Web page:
How to Interview a Real Estate Agent

If you are buying or selling a home it is generally recommended that you interview at least 3 agents. One way to ensure that you’re hiring a top-quality agent is to spend some time asking the agent a lot of questions; then listening carefully to the answers. If someone has an outgoing personality (as most agents do), they’re “talkers.” They like to talk and explain things, and if you’re quiet, they’ll tell you a lot of information about who they are, how they work with clients and how they handle transactions.

If you interview two, three or four different agents, you’ll begin to get a sense of who might be a good match of intellect, temperament and interests.

First, you’ve got to get together your short list of agent possibilities. Start by talking to friends, family members and colleagues who live relatively close to where you live (if you’re selling) or close to where you intend to buy a home. Focus on Agents who specialise in your area. If you are buying or selling a home in Larkspur and use a Realtor who lives in Thorton it is unlikely that agent will perform at the same level as an agent who specializes in Larkspur.

Once you develop your agent list, start making your calls. Here is a list of eleven questions to ask, along with some follow up questions.

1. What neighborhoods do you work in? You want to find an agent who is really plugged into your neighborhood: they know the gossip, they know the agents who work there, and they’ve seen the housing stock turn over time and time again.

2. How many real estate transactions did you complete last year? How many of these transactions were located in your neighborhood? How many on the buy side, and how many on the sell side? How many did you complete in each of the last four or five years? You’re looking for someone with experience, and closed transactions are a good indicator of how active the agent is. Keep in mind if the agent with the most active listings in not always the best choice. If an agent has 20 active listings you run the risk of getting lost in the crowd.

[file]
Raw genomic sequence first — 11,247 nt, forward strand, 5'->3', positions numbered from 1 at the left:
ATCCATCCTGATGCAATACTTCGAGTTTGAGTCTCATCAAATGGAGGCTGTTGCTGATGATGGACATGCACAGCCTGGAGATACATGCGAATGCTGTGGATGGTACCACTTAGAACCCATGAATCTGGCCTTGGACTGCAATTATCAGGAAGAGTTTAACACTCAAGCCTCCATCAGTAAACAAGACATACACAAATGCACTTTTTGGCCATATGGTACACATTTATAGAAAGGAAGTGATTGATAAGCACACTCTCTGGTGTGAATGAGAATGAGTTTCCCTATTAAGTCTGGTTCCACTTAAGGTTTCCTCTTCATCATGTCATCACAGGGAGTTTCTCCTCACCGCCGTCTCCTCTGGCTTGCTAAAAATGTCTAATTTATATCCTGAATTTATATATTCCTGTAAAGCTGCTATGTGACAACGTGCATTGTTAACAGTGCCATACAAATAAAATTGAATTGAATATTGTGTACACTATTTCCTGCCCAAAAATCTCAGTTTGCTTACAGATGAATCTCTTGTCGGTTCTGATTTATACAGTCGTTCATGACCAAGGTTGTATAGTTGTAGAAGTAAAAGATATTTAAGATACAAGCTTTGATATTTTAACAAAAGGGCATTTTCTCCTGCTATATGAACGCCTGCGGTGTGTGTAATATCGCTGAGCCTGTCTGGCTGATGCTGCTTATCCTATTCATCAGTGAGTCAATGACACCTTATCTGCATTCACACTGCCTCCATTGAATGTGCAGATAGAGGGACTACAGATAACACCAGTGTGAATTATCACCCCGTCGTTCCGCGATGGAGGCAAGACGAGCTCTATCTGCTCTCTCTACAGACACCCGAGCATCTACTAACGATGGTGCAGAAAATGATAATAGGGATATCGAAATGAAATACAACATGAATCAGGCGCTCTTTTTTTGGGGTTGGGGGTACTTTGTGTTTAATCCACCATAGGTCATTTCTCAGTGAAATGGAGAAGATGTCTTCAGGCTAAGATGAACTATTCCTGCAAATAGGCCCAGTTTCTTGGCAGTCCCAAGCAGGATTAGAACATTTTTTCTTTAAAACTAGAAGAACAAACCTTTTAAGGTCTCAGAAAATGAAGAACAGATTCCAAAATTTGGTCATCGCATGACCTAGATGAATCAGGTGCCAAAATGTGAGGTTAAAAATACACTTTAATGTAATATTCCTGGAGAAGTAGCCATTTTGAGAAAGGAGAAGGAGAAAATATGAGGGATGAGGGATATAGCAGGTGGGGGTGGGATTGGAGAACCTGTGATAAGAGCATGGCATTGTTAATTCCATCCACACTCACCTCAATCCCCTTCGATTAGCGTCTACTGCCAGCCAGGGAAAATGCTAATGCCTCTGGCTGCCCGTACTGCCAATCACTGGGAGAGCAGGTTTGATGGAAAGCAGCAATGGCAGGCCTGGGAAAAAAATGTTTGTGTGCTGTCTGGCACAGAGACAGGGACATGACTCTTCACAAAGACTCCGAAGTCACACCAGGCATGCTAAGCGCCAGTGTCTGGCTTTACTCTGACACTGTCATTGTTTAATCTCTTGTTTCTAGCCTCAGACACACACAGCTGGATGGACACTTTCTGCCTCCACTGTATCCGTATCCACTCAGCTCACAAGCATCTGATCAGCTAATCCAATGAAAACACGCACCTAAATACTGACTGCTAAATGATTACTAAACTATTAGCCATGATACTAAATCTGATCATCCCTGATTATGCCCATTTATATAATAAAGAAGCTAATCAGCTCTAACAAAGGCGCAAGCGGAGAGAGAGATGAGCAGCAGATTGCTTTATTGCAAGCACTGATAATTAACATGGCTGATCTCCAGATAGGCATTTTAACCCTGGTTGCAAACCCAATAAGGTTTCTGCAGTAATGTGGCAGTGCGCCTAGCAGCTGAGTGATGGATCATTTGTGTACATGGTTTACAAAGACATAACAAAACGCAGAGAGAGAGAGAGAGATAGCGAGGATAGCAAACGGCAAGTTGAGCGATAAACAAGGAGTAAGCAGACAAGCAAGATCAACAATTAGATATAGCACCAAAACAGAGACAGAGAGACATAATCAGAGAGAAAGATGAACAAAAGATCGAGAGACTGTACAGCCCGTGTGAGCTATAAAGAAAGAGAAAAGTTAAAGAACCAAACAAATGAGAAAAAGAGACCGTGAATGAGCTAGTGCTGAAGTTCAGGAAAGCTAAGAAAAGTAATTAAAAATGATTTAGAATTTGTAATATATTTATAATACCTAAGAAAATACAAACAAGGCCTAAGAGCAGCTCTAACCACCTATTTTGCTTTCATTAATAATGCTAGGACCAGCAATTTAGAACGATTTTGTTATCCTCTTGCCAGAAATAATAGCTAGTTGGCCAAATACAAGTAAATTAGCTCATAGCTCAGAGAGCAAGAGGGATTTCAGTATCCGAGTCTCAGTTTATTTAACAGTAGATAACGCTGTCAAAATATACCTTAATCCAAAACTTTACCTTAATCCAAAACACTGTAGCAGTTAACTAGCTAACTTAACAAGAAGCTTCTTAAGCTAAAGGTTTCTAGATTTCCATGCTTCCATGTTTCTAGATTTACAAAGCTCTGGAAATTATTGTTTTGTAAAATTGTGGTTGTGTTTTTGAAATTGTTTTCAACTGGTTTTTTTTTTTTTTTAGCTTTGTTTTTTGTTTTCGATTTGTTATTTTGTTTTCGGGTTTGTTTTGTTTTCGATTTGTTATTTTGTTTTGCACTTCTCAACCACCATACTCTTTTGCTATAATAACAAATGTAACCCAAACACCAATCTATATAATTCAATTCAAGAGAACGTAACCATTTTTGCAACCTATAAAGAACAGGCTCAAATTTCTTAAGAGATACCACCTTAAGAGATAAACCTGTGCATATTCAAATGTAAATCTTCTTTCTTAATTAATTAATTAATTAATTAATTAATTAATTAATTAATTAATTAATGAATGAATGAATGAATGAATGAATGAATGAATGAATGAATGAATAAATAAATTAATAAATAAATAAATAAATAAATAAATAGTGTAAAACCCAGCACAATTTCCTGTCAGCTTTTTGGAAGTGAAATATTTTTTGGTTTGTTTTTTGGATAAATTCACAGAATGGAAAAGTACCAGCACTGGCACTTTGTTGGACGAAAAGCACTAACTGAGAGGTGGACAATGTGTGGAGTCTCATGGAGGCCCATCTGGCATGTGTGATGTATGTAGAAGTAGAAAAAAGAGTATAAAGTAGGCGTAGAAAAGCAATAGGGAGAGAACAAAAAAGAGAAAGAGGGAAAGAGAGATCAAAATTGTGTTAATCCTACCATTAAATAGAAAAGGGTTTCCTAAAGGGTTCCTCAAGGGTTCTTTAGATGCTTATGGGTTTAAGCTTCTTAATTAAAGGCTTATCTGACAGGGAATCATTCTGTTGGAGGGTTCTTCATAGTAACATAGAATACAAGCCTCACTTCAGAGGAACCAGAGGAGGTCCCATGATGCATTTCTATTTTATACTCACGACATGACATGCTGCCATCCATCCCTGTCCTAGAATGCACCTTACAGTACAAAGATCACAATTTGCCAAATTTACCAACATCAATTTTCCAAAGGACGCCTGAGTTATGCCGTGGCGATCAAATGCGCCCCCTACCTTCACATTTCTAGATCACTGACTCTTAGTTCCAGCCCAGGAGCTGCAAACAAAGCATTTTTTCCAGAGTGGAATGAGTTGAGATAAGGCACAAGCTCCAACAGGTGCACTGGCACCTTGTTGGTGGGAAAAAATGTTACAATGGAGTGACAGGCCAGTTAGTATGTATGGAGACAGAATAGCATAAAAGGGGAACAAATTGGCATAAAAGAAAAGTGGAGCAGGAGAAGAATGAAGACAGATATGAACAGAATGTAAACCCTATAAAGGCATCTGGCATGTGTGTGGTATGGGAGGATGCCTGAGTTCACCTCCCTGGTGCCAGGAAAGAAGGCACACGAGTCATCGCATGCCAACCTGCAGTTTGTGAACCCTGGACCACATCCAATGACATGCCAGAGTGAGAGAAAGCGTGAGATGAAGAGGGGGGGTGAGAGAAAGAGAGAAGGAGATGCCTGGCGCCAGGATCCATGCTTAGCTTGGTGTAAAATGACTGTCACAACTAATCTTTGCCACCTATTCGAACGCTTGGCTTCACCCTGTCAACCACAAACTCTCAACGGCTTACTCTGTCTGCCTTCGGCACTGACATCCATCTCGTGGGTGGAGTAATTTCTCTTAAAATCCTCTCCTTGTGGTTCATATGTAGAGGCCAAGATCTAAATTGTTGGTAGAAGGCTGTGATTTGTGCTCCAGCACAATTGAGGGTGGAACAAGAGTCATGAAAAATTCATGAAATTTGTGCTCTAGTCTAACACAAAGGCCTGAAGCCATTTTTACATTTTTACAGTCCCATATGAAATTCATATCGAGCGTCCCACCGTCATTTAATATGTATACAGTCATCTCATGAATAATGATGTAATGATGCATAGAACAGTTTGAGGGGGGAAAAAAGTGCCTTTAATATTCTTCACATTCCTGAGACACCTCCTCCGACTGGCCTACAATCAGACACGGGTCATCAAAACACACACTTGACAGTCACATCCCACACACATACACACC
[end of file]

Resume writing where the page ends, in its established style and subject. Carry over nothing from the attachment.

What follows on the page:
3. What type of Internet advertising do you conduct? In the latest National Association of Realtors Profile of Home Buyers and Sellers, based on a survey of 7,500 home buyers and sellers, 80 percent of home buyers used the Internet in searching for a home. And the 2006 survey found that 24 percent of buyers learned about the home they ultimately purchased from the Internet. Meanwhile, a 2006 survey by media research firm Borrell Associates Inc. found that 61 percent of real estate agents do not advertise on the Internet and 87 percent of agents do not buy keyword advertising from the Google or Yahoo search-engine companies.

4. What are the age and demographics of most of your clients? Do they have special needs? While some agents can work with twenty somethings to seniors, other agents specialize. If you have special needs or are looking for a house featuring universal design, it helps to have someone working on your behalf who understands what that is and where you can find it.